“When the children are taken away and put in a foster home, then it is up to a court to decide whether to return the children or keep them longer. But the usual procedure with Vietnamese families is to delay the case ? and they postpone it for 3 months, 6 months, a year. The whole family is destroyed. And when they are returned as teenagers, they have lived in a group home for years, where they don’t have to obey any rules, and they don’t fit in to the family anymore, and then they often move out.”
Davis told me that many Vietnamese families are now having problems renting homes from landlords who suspect them of being marijuana growers, that the Vietnamese community is angry about the media’s portrayal of them as illegal immigrants using grow operations to finance their stay in Canada, and that even Vietnamese marijuana growers deny gang involvement.
She mentioned Nga Trinh’s case as a poignant example of the drug war used for racial oppression in Vancouver, and agreed to translate an interview from the Vancouver Women’s Hospital, during which Trinh related the debasements she has suffered since her children were snatched by the government.
Trinh’s Vietnamese chatted in the background while Stella Davis translated to me over the phone.
“She sees them twice a week,” said Davis. “They live in a foster home. At first her eldest daughter asked to come home, but over the years she noticed that the child is no longer carefree, no longer an innocent child, always frightened and not comfortable with herself. The people who look after her threaten her if she asks to go home. There is always an interpreter, from the Ministry of Children and Families, there to interpret every single thing that happens between the mother and daughter. She is forbidden to ask any questions pertaining to the daily activities of the child, if she is happy or if she needs anything. There is no freedom of communication between the two.”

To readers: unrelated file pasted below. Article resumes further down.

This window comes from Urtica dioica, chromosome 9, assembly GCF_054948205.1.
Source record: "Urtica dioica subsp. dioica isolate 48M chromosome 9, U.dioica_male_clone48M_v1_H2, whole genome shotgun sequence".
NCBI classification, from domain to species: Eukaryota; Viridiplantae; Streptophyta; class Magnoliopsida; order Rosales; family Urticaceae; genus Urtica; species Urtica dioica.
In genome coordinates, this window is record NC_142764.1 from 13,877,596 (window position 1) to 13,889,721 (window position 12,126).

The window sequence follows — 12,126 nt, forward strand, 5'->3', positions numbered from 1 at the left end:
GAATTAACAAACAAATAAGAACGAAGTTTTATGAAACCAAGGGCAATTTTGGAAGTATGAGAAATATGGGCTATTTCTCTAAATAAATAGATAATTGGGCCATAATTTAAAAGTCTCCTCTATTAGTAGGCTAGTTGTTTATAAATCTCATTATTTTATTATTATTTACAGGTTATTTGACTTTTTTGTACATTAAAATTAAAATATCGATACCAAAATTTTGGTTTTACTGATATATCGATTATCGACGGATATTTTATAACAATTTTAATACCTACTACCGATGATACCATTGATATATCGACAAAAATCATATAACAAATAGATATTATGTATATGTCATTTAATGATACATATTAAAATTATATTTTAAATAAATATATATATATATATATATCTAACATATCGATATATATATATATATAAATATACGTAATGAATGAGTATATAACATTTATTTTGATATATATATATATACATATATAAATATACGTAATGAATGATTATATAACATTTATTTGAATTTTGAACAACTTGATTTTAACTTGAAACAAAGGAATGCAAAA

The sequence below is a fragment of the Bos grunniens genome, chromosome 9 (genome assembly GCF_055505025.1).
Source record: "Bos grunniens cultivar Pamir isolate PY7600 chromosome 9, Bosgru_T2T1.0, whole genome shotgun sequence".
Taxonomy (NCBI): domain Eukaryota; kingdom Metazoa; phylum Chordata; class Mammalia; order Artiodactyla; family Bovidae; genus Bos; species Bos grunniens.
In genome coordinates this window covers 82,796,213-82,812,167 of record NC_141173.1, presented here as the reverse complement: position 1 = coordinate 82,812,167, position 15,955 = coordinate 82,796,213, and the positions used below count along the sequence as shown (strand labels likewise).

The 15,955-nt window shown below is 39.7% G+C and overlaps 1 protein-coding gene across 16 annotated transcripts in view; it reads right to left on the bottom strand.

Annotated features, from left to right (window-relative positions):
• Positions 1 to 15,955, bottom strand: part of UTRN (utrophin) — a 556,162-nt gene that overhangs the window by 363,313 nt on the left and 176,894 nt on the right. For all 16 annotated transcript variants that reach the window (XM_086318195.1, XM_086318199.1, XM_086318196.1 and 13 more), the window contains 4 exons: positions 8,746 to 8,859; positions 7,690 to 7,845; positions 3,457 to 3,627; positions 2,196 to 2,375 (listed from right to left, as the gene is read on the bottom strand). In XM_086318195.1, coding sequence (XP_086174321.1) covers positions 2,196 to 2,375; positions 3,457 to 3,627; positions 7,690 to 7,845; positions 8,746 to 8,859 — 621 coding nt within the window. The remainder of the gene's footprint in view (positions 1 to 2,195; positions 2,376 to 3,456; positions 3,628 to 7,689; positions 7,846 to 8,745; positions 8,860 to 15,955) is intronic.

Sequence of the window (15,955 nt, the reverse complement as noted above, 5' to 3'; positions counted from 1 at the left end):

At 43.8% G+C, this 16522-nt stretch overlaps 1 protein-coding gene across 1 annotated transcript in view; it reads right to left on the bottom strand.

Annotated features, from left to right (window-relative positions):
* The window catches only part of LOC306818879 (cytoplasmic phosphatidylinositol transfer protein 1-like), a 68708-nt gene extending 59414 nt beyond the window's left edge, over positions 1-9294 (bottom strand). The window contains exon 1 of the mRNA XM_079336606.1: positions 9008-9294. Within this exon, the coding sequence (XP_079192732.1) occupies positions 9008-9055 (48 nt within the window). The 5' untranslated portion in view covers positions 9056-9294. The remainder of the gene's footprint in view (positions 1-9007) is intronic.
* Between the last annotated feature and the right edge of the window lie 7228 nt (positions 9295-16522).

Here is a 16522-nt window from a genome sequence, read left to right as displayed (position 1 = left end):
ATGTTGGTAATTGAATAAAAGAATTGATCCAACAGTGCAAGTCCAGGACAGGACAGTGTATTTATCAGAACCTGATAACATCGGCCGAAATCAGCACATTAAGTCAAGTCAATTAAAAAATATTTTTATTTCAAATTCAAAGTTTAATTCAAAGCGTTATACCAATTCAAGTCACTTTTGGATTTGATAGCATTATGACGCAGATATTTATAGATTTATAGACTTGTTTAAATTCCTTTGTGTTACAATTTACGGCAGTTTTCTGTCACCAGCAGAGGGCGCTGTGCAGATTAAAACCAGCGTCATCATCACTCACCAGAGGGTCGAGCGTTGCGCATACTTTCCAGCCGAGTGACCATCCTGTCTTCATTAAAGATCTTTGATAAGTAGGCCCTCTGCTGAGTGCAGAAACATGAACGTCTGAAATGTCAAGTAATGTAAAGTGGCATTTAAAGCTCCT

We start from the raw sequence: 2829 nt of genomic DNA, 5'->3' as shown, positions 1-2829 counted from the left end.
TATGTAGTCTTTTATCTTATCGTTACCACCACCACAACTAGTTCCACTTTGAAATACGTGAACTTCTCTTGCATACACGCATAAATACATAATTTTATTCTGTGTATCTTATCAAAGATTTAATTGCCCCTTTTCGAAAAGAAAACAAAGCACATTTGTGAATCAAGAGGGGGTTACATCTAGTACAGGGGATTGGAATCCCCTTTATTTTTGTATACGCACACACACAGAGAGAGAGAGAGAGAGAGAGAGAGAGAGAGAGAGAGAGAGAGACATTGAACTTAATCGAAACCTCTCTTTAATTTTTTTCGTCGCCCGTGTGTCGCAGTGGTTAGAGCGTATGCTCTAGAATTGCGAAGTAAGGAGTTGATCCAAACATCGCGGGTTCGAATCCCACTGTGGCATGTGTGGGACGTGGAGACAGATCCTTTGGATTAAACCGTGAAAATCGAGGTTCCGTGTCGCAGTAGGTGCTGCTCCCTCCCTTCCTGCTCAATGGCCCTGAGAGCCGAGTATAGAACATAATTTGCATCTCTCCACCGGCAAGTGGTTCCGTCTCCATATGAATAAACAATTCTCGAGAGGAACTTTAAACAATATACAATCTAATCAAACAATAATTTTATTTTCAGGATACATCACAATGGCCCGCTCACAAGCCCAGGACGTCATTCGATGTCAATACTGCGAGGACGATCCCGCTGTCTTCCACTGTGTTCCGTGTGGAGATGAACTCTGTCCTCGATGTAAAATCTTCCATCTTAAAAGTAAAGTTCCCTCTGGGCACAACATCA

Davis also told me that the family that houses Trinh’s children are white Canadians, and that Trinh’s younger daughter, snatched at six months, can’t even speak Vietnamese. Trinh couldn’t talk to her without an interpreter!
The interview ended as Davis followed Trinh into the nursery where Trinh breast-fed her child under the watchful eyes of a nurse. Trinh isn’t allowed to be alone with her baby.
Before she left for the nursery, Trinh explained that she and her boyfriend also faced charges of trafficking in heroin and cocaine the day of the marijuana raid, because police claimed to have found those substances on the premesis. Police allege that Trinh’s boyfriend was involved with Vietnemese gangs. Trinh says she didn’t know the drugs were there, and she hasn’t seen her boyfriend since the day of the raid, except in court.